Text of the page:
Physical pain denotes injury, which will in turn prevent further injury and promote precautionary behavior. Depression, on the other hand, develops to force one into a process of self-awareness, self-development, and growth. A depressive state places one in an isolated frame of mind so one can distance themselves, properly process suppressed emotions, reprioritize and evaluate their needs, and develop an elaborate plan for a better future. Therefore, a depressive state invariably leads to a clearer understanding of ourselves, our surroundings, and even the extent of our morality and freedom,” said Howard, with a firm conviction. This was a conviction that solidified by his own experience with depression.
Provolone, meanwhile, felt his entire attitude towards life beginning to alter, expand, and deepen. During this stimulating conversation with his father, he had gained wisdom and confidence, and he now regarded himself as a deeper person. Howard, feeling like he had ignited a fire of self-discovery in his son, was satisfied.
“So to conclude our trip, son, I’m going to say this quite bluntly--those who tell you that the purpose of life is the pursuit of happiness are mere imbeciles. A healthy and well-adjusted person is destined to experience a wide range of emotional states. To narrow down the depth and range of one’s emotional life to a single domain, say happiness, will render one’s life shallow, for he will seldom experience something deeply. A life that lacks depth and profundity is by definition shallow and meaningless. There will be times when certain states may seem like they have been brought to bear, times when you feel the need to be angry, or sad, or compassionate, or anxious, or myriad other emotions. Life is so vast and beautiful and tragic that you have to be prepared for it my son, not by being happy, but by being a man who values purpose and meaning.”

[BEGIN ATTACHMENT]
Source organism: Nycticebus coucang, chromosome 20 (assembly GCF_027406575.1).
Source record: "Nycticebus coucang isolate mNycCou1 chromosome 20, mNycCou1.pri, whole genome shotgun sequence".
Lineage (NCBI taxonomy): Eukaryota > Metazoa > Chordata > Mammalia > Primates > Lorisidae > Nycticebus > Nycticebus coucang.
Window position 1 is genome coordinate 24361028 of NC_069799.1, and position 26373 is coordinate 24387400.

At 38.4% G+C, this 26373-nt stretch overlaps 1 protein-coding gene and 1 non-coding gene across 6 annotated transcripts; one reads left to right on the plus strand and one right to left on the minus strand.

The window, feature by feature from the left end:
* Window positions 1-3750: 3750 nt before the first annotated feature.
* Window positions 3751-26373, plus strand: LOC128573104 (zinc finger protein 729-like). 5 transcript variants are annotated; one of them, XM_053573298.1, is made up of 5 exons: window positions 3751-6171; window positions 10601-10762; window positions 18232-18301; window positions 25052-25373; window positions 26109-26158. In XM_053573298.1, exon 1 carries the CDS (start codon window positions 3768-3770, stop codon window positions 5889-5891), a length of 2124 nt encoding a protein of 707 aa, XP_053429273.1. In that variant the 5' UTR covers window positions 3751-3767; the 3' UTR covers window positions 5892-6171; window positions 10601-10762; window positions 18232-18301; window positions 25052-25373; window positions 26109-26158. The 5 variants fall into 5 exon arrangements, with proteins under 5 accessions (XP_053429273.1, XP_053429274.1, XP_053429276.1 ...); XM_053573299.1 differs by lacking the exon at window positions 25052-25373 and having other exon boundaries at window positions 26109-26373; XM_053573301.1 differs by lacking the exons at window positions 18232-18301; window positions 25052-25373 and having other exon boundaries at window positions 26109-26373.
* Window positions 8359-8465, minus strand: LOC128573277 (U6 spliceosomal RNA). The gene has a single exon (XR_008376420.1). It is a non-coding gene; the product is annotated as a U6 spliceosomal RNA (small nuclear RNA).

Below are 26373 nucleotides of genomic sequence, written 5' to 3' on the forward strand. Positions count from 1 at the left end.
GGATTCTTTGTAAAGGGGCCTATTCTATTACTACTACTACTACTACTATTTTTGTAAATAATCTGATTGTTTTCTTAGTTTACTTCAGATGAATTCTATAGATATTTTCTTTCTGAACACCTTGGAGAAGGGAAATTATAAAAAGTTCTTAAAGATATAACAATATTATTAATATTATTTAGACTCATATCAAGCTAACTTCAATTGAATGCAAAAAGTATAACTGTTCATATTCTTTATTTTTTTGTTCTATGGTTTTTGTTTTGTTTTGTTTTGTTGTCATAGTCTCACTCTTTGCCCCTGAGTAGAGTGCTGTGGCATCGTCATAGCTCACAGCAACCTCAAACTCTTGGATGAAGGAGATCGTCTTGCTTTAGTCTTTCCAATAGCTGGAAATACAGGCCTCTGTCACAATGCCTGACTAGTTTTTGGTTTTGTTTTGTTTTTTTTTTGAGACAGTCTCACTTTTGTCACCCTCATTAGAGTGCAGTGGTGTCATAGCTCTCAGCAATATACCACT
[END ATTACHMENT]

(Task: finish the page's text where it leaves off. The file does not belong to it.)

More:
The two strode proudly back toward their car silently without uttering a single word, but both their steps communicated confidence, depth, and purpose. The two hopped into the car as though an arduous mission had been accomplished. This time, however, Prov did not long to drive, perhaps because he did not feel the need to be in control of anything. Howard drove calmly, and occasionally glanced at Prov, who had shut his eyes, pushed his seat back, and put the recliner on. The window was open, and the blissful wind, besides making the tree branches dance, caressed Howard’s spirits. Both of them felt exalted and at peace. In that particular moment, they turned a blind eye to both, the future and the past, and they yielded to the precious present. The ride was long, soothing, and serene, and as much as the two had enjoyed their conversation hours ago, they appreciated the silence and tranquility this ride afforded them.
Upon returning home, Prov, although still suffering from depression, felt rejuvenated and liberated, in other words, comfortable in his sadness. Now his primary point of interest was not pleasure or power. It was meaning that he passionately longed for. That was why, contrary to his new developed habit, he grabbed his phone and called silly Demetri. This time however, not to seek pleasure or derive pure enjoyment--he did not expect much anyway--but to have a meaningful time with his childhood best friend, and maybe, as a by-product, happiness would come into view.